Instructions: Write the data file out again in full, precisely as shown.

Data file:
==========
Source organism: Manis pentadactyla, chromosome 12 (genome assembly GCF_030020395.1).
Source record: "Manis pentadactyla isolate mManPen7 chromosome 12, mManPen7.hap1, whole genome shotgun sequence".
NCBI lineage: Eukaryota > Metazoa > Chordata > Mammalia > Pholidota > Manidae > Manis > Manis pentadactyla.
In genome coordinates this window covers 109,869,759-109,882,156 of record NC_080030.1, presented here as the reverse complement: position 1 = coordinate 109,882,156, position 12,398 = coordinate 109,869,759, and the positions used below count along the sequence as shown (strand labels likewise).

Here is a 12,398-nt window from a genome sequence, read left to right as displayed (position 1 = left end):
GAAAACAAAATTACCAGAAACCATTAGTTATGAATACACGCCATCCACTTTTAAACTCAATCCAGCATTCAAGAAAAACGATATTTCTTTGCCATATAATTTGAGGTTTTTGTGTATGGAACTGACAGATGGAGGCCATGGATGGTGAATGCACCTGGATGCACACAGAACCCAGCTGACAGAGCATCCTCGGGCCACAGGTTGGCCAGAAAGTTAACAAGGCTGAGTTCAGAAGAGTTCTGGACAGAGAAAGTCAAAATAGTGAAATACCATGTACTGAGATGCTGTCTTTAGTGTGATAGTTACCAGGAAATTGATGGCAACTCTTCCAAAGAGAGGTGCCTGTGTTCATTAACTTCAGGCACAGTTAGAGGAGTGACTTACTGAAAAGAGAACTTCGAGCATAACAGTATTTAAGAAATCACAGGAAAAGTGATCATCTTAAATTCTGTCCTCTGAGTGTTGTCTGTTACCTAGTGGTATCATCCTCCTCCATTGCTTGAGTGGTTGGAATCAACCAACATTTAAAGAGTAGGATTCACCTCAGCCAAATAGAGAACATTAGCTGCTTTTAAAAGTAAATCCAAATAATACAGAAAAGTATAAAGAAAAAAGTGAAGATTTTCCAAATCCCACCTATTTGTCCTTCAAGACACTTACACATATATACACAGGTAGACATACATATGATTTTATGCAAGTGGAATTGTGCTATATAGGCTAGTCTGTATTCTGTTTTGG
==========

Source organism: Manis pentadactyla, chromosome 12 (genome assembly GCF_030020395.1).
Source record: "Manis pentadactyla isolate mManPen7 chromosome 12, mManPen7.hap1, whole genome shotgun sequence".
NCBI lineage: Eukaryota > Metazoa > Chordata > Mammalia > Pholidota > Manidae > Manis > Manis pentadactyla.
In genome coordinates this window covers 109,869,759-109,882,156 of record NC_080030.1, presented here as the reverse complement: position 1 = coordinate 109,882,156, position 12,398 = coordinate 109,869,759, and the positions used below count along the sequence as shown (strand labels likewise).

Here is a 12,398-nt window from a genome sequence, read left to right as displayed (position 1 = left end):
GAAAACAAAATTACCAGAAACCATTAGTTATGAATACACGCCATCCACTTTTAAACTCAATCCAGCATTCAAGAAAAACGATATTTCTTTGCCATATAATTTGAGGTTTTTGTGTATGGAACTGACAGATGGAGGCCATGGATGGTGAATGCACCTGGATGCACACAGAACCCAGCTGACAGAGCATCCTCGGGCCACAGGTTGGCCAGAAAGTTAACAAGGCTGAGTTCAGAAGAGTTCTGGACAGAGAAAGTCAAAATAGTGAAATACCATGTACTGAGATGCTGTCTTTAGTGTGATAGTTACCAGGAAATTGATGGCAACTCTTCCAAAGAGAGGTGCCTGTGTTCATTAACTTCAGGCACAGTTAGAGGAGTGACTTACTGAAAAGAGAACTTCGAGCATAACAGTATTTAAGAAATCACAGGAAAAGTGATCATCTTAAATTCTGTCCTCTGAGTGTTGTCTGTTACCTAGTGGTATCATCCTCCTCCATTGCTTGAGTGGTTGGAATCAACCAACATTTAAAGAGTAGGATTCACCTCAGCCAAATAGAGAACATTAGCTGCTTTTAAAAGTAAATCCAAATAATACAGAAAAGTATAAAGAAAAAAGTGAAGATTTTCCAAATCCCACCTATTTGTCCTTCAAGACACTTACACATATATACACAGGTAGACATACATATGATTTTATGCAAGTGGAATTGTGCTATATAGGCTAGTCTGTATTCTGTTTTGG